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Re: [Patterns] Materialize Inferences (was Re: Triple materialization at publisher level)

From: Dan Brickley <danbri@danbri.org>
Date: Wed, 7 Apr 2010 14:45:14 +0200
Message-ID: <j2qeb19f3361004070545he5196ecdra5faf15ee107a228@mail.gmail.com>
To: Leigh Dodds <leigh.dodds@talis.com>
Cc: public-lod <public-lod@w3.org>
On Wed, Apr 7, 2010 at 10:55 AM, Leigh Dodds <leigh.dodds@talis.com> wrote:
> Vasiliy asks an excellent question below about publishing of inferred
> data. This happens to be one of the patterns on my short-list, so I
> thought I'd share a draft definition here to seek comments and develop
> the discussion. But I'm also interested to explore whether a focused
> discussion on this list is a good way to mine for extra patterns. I've
> amended the subject to clarify things. Let me know what you think.


This is indeed a good question, and one whose answer is necessarily a
delicate balance of tradeoffs.

[snip]
> Linked Data can be consumed by a wide variety of different client
> applications and libraries. Not all of these will have ready access to
> an RDFS or OWL reasoner, e.g. Javascript libraries running within a
> browser or mobile devices with limited processing power. How can a
> publisher provide access to data which can be inferred from the
> triples they are publishing?

You might also mention bandwidth here, and the tension with mobile
devices that if RDF is chunked to heavily, they could find themselves
consuming a lot of resources (both bandwidth and CPU) that could
impact end-user responsiveness of an app; particularly if Linked Data
retrievals are happening in real time.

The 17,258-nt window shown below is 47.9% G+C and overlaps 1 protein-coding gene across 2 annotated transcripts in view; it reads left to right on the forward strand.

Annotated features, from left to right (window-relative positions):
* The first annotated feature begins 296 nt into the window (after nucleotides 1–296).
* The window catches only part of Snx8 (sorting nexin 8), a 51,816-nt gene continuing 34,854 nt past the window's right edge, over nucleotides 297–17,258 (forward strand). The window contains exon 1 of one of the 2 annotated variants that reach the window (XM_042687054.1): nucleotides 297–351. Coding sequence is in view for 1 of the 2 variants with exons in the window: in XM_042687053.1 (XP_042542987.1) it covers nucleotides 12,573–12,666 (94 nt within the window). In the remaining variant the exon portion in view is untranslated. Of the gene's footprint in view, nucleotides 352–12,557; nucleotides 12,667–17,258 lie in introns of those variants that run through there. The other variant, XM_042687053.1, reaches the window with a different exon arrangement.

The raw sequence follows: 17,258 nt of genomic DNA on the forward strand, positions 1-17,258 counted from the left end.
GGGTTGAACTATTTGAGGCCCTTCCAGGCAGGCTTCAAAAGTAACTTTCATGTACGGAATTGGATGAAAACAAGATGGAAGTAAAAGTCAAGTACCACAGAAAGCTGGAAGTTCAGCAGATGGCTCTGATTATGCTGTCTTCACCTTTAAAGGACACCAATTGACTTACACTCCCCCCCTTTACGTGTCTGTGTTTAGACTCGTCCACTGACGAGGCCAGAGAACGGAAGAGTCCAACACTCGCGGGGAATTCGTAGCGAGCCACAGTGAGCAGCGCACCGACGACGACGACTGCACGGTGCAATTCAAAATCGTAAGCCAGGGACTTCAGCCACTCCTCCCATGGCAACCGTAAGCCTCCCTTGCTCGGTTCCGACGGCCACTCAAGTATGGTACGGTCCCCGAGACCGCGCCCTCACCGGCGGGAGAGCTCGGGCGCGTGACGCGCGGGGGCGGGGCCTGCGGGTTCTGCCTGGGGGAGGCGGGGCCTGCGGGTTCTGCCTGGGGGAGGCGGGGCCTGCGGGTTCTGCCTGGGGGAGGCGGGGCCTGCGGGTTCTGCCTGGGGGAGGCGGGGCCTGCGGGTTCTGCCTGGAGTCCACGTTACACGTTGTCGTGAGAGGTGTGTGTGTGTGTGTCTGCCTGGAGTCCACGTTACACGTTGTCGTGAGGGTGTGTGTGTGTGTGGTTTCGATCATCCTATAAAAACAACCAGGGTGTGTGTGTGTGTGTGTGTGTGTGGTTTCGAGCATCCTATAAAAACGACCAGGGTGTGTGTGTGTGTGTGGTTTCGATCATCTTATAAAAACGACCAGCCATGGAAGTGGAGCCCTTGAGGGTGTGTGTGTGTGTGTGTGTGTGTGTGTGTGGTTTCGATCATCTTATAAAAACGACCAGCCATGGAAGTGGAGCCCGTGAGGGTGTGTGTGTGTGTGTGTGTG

> SOLUTION
>
> Publish both the original and inferred (materialized) triples within
> the Linked Data.

Suggest s/and inferred/and some inferred/

This is where the delicate tradeoffs come into play, and where we
would all benefit if there were conventions for documenting the
information needs (eg. SPARQL templates) of consuming apps.

If the raw data tells us that _x is a VeganRestaurant, it is probably
worth also materialising that it is a Restaurant. And probably perhaps
typically maybe also worth saying it is an Eating or Recreational
establishment. How many levels or semi-equivalent classes to mention
here would depend on (a) which popular vocabs have suitable vocabulary
(b) what consuming apps there are for these kinds of things, and what
data patterns those apps expect to match. Beyond these mid-level
concepts, we move towards a level of abstraction where it becomes
increasingly unlikely that code and services will care. Knowing that
something is a geo:SpatialThing is not very useful. Knowing also its
geo:lat and geo:long and some display-oriented properties makes it
much more useful. Similarly with dcterms:Agent of foaf:Agent; unless
you have more info, a foaf:Agent could be a bit of software, an animal
(alive or dead), a historical figure, a Group, etc etc. So I think the
decision whether or not to publish the inferred type will be quite
heavily contextual.

A guideline might be:

"As typing information become broader and more inclusive, they also
become less informative: to know that something is a "Thing" is rarely
useful. It is difficult to say whether a class is at a useful level of
specificity without taking into account other datasets, tools and
services that use it, however an intuitive grasp of "mid-level"
concepts often provides useful guidance. In addition, Linked Data apps
have a particular concern for cross-referencing information about
specific things, it is therefore often useful to include inferred
identifiers (owl:sameAs etc) based on analysis of properties
(owl:FunctionalProperty, owl:InverseFunctionalProperty) etc"

Ok that's not very friendly text but hope it might be useful.
Basically "rdf:type owl:Thing" is boring, but "owl:sameAs x:anotherID"
is very useful...

cheers,

Dan
Received on Wednesday, 7 April 2010 12:45:49 UTC

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